It has been shown that investigations conducted by CACs are cost-effective and can expedite decision making by Crown prosecutors laying criminal charges. Parents whose children receive services from CACs are more satisfied with the investigation process and interview procedures, and those children who attend CACs are generally satisfied with the investigation and are more likely to state they were not scared during the forensic process.
A CAC is designed to support a child’s healing and assist them in recovering from the severe stress and trauma of abuse. CACs have also been shown to increase collaboration between the agencies charged with protecting children and youth and criminal justice agencies responsible for investigating and prosecuting criminal activity.
FEDERAL VICTIMS STRATEGY AND VICTIMS FUND
Since 2007, when the Government announced the Federal Victims Strategy, more than $90 million has been committed to respond to the needs of victims of crime. Most recently, in Economic Action Plan 2012, the Government committed an additional $5 million over five years for new or enhanced Child Advocacy Centres, bringing the total federal Government commitment to Child Advocacy Centres to $10.25 million.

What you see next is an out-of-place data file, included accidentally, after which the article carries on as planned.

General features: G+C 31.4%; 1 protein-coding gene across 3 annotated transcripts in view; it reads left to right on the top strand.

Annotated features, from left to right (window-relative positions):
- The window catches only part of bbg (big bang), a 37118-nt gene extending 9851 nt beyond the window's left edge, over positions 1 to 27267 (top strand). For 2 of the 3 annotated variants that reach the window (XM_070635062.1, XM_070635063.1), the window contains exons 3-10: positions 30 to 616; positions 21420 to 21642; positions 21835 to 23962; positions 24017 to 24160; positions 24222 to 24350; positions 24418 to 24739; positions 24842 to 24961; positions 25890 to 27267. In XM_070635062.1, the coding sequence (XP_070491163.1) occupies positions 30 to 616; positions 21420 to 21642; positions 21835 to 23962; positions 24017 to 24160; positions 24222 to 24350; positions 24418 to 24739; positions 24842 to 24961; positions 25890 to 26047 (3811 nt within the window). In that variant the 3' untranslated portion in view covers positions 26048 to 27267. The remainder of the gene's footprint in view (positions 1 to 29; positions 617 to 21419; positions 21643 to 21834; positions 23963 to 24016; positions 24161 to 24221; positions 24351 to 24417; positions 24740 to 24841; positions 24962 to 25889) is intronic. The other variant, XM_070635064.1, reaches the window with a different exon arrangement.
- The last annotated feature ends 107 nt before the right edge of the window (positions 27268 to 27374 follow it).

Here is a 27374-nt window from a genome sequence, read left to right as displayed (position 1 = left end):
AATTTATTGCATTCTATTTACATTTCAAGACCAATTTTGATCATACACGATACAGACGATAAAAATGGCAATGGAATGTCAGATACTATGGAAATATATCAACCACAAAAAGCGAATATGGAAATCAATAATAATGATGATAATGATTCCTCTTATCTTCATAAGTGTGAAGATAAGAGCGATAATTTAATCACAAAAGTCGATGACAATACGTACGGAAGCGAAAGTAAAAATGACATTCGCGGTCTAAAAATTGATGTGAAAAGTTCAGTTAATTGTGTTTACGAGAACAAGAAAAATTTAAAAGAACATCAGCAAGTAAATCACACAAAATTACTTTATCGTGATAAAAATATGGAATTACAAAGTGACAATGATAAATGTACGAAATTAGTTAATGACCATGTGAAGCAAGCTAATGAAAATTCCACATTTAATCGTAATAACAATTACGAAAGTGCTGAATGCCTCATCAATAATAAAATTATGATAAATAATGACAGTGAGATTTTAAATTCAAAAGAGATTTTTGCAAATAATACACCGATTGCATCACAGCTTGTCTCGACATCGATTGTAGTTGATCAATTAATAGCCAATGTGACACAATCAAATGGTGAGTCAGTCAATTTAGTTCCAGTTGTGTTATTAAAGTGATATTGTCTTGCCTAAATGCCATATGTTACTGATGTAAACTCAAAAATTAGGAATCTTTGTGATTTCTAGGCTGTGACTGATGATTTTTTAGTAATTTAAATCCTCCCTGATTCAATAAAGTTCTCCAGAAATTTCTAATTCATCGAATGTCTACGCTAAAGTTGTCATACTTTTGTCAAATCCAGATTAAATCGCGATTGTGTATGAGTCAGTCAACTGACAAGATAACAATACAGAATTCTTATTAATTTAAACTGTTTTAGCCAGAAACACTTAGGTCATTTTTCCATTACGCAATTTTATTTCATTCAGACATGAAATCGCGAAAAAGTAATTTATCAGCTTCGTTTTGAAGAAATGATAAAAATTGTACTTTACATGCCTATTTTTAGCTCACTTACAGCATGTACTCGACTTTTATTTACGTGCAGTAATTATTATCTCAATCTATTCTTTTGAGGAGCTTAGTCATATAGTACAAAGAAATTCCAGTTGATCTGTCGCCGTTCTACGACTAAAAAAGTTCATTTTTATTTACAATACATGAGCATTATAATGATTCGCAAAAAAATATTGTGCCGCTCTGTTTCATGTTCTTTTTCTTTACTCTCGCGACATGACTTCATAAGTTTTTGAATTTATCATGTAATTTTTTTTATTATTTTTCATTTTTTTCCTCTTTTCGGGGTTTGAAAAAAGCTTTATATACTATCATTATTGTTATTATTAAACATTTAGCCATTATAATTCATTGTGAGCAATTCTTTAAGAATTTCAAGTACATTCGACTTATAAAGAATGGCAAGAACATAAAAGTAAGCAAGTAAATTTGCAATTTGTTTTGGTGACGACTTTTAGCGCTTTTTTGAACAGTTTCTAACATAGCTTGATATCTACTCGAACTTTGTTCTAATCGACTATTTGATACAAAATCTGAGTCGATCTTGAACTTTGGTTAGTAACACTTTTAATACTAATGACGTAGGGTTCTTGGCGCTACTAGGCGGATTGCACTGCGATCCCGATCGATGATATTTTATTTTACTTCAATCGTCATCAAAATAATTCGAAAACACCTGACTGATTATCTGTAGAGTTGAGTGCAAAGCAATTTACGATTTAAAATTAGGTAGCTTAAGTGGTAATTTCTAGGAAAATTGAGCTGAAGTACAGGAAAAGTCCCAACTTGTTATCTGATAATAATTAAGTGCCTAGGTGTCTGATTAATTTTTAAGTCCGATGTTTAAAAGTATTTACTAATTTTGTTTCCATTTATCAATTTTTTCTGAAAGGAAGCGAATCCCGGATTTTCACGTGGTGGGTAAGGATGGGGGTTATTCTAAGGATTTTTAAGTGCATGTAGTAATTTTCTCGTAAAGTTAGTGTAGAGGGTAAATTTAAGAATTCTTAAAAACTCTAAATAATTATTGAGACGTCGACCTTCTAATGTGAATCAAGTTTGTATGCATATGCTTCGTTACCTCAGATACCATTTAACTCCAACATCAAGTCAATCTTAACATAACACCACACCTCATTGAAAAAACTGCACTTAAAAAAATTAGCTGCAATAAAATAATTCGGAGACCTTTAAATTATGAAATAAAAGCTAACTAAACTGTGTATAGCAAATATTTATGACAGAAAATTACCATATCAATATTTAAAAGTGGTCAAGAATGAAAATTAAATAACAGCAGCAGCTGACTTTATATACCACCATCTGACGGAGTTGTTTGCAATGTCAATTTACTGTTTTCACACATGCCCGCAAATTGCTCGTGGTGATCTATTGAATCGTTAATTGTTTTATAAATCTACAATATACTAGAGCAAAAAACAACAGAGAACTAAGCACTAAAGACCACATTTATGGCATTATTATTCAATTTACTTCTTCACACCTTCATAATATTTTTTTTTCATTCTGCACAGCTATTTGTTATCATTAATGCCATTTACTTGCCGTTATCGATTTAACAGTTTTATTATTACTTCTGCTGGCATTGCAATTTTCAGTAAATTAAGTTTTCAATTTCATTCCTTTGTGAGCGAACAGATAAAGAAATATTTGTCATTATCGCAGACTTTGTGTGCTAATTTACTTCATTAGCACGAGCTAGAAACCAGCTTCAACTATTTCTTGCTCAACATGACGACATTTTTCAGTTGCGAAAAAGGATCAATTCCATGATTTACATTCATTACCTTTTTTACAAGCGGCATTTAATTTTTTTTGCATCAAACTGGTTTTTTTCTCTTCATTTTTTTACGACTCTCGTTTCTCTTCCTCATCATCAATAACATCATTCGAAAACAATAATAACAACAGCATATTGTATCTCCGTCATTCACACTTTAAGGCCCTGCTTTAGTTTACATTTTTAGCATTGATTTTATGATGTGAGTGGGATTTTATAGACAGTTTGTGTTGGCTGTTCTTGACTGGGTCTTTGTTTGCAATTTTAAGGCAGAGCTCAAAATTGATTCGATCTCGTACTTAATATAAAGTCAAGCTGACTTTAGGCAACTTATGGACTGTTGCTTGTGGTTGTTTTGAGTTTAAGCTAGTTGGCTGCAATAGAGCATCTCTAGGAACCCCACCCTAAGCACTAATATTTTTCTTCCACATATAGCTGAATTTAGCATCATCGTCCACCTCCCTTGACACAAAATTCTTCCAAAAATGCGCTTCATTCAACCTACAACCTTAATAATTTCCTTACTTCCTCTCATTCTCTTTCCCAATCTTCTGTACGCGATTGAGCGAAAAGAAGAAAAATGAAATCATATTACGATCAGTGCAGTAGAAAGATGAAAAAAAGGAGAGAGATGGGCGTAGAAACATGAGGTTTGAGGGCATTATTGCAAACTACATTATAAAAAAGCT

The objective of the Strategy, which is led by the Department of Justice Canada, is to give victims a more effective voice in the criminal justice system. The Policy Centre for Victim Issues at the Department of Justice works in close collaboration with federal colleagues as well as victims, victim advocates, provincial and territorial governments, service providers and others involved in the criminal justice system. The Department of Justice develops legal policy and criminal law reform, funds various programs for victims of crime, and shares information about issues of importance to victims of crime.
Within the Federal Victim Strategy, the Victims Fund is a grants and contributions program administered by the Department of Justice. Funds are available each year to fund provinces, territories and non-governmental organizations whose projects, activities and operations support the objectives of the Federal Victims Strategy.
The Victims Fund funds projects and activities that:
- enhance victim assistance programs across Canada;
- promote access to justice and participation in the justice system and the development of law, policies, and programs;
- promote the implementation of principles, guidelines, and laws designed to address the needs of victims of crime and articulate their role in the criminal justice system;
- contribute to increased knowledge and awareness of the impact of victimization, the needs of victims of crime, available services, assistance and programs, and legislation; and
- promote, encourage and/or enhance governmental and non-governmental organizations’ involvement in the identification of victim needs and gaps in services and in the development and delivery of programs, services and assistance to victims, including capacity building within non-governmental organizations.